Poll in Miss. finds McCain, Wicker out front

Published 2:44 pm Tuesday, October 28, 2008

A Mobile Press Register/University of South Alabama poll in Mississippi shows Republicans John McCain in the presidential race and Roger Wicker in a U.S. Senate contest hold sizable percentage leads over their opponents heading into the final days of the campaign.

The telephone survey of 405 registered, likely Mississippi voters was conducted between Oct. 13 and Thursday by the USA Polling Group. It has a margin of error of plus or minus 5 percentage points.

The poll found that in the presidential contest, McCain is leading Democrat Barack Obama by a 46 to 33 percent margin, while it found Wicker, the incumbent senator, has 45 percent of the vote, compared to 32 percent for Democrat Ronnie Musgrove.

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Other surveys have indicated a much tighter Senate race, and one outside observer questioned the findings because about one-third of black respondents said they were undecided, declined to answer or said they are voting for someone else.

David Bositis of the Joint Center for Political and Economic Studies says the vast majority of black Mississippi voters will support Obama and Musgrove in the Nov. 4 general election.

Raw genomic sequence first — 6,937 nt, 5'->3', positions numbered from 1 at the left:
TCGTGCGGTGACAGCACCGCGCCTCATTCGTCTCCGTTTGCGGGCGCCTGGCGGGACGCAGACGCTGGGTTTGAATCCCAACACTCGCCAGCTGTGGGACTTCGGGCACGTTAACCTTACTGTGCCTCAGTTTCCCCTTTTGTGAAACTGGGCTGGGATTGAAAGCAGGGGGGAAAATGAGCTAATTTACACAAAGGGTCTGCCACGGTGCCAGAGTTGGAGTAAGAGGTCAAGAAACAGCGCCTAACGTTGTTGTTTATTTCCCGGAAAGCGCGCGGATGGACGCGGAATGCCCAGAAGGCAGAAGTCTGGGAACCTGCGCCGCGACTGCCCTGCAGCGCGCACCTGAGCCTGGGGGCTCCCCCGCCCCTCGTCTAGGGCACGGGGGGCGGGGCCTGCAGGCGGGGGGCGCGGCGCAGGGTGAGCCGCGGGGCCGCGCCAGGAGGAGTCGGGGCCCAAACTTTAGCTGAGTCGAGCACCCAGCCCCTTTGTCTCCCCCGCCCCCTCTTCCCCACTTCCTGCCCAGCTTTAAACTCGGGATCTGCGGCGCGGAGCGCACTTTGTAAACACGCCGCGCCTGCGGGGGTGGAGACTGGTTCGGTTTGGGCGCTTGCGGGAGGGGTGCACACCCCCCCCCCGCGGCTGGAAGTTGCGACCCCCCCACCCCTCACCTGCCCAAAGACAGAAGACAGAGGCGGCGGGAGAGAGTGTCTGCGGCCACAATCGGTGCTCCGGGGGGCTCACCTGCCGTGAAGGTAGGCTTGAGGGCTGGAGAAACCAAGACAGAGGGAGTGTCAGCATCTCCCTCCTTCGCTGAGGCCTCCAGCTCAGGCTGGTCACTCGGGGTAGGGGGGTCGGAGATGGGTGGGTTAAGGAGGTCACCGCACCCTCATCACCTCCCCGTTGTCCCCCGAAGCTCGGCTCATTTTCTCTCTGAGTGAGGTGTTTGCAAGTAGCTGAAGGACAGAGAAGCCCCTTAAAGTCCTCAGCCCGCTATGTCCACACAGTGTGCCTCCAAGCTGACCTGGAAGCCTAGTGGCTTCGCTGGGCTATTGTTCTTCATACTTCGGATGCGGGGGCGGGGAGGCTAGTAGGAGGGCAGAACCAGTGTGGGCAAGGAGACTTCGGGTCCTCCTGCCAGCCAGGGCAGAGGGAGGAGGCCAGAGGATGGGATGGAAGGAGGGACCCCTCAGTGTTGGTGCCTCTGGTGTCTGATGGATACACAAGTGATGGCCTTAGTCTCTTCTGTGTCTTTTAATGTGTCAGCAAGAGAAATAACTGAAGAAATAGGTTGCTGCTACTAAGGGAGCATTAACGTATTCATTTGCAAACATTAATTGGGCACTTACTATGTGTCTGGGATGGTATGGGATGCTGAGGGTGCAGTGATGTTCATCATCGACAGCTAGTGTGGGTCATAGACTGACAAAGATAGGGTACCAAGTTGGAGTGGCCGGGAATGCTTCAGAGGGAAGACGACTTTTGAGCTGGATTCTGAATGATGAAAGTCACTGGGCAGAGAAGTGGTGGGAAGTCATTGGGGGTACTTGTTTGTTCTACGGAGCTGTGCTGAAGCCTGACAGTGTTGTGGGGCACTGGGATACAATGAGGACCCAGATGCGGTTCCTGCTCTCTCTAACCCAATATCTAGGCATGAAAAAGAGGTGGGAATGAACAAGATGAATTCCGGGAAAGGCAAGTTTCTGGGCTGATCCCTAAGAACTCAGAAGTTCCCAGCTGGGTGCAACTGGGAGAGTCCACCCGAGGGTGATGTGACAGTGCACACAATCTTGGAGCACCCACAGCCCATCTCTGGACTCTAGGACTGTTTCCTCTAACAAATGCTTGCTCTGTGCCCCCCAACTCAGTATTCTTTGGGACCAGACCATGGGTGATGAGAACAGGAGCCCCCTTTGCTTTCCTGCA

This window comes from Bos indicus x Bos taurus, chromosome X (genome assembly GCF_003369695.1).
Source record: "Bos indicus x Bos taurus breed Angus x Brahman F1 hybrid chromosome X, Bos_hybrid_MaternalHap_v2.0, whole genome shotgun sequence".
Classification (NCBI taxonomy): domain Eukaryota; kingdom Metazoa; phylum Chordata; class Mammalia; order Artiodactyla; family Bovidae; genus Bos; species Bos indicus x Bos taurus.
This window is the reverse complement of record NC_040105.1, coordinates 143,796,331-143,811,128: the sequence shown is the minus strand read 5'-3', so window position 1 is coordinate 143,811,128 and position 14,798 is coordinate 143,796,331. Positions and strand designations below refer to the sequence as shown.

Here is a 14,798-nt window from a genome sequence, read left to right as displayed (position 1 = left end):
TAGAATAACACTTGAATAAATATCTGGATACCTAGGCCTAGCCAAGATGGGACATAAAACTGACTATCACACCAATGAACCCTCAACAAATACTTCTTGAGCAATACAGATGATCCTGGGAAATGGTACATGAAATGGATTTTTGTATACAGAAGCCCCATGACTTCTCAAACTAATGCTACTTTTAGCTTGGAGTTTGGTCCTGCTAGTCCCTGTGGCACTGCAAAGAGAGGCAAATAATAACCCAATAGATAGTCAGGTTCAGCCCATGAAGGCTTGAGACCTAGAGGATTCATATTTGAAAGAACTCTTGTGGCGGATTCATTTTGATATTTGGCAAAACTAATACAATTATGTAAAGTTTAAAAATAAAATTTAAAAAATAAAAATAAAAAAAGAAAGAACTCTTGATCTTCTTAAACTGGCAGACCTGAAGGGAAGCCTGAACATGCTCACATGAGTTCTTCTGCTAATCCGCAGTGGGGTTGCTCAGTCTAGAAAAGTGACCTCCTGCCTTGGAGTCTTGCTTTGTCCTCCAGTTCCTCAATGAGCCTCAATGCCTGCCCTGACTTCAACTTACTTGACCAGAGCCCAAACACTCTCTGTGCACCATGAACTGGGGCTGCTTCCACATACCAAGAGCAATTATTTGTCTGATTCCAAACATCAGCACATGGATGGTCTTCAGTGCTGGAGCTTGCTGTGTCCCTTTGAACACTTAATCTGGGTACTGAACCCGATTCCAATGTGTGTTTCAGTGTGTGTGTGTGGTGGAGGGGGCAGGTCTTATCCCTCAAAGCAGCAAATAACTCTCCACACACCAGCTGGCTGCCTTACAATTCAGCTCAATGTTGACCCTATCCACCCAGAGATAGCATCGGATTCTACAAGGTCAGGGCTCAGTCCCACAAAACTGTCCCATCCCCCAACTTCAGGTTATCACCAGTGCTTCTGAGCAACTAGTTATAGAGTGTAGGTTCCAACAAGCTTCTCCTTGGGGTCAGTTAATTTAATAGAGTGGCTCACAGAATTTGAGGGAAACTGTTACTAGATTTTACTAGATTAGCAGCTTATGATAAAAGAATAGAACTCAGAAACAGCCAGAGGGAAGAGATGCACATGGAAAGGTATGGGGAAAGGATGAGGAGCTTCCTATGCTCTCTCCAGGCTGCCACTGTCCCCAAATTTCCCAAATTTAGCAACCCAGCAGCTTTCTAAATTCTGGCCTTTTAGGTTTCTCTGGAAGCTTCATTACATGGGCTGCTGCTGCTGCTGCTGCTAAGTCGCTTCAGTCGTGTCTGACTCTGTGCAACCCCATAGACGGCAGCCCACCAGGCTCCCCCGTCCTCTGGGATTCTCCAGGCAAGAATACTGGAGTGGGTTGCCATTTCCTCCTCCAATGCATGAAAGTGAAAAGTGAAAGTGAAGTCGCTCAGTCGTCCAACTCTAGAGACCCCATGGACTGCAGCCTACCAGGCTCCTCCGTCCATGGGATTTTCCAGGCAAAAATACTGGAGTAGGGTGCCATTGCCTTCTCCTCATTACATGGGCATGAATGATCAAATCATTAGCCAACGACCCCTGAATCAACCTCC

Bositis, senior political analyst for the Washington-based think tank that focuses on black issues, also said that factoring in those votes would mean both races become “too close to call.”

The poll is the first that the Press-Register in Mobile has conducted in Mississippi. It comes as the newspaper publishes a new Mississippi edition for the state’s southeast corner.

Adam Bozzi, a Musgrove campaign spokesman, said the Press-Register findings do not reflect the results of both internal campaign and public polls showing the contest to be within a percentage point or two in either direction.

And Wicker campaign spokesman Ryan Annison, told the newspaper, “There will be lots of polls between now and Nov. 4. … We are confident Senator Wicker will win.”

The newspaper said that in both Mississippi contests, more than one out of five respondents overall said they are undecided, favor other candidates, or would not answer. USA Polling Group Director Keith Nicholls attributed that relatively high percentage in part to ambivalence about the candidates.

Nicholls acknowledged some puzzlement on his part that about one out three black respondents fell in that category. Obama’s status as the first black candidate ever to head a major-party ticket is expected to generate heavy black turnout on his behalf around the country.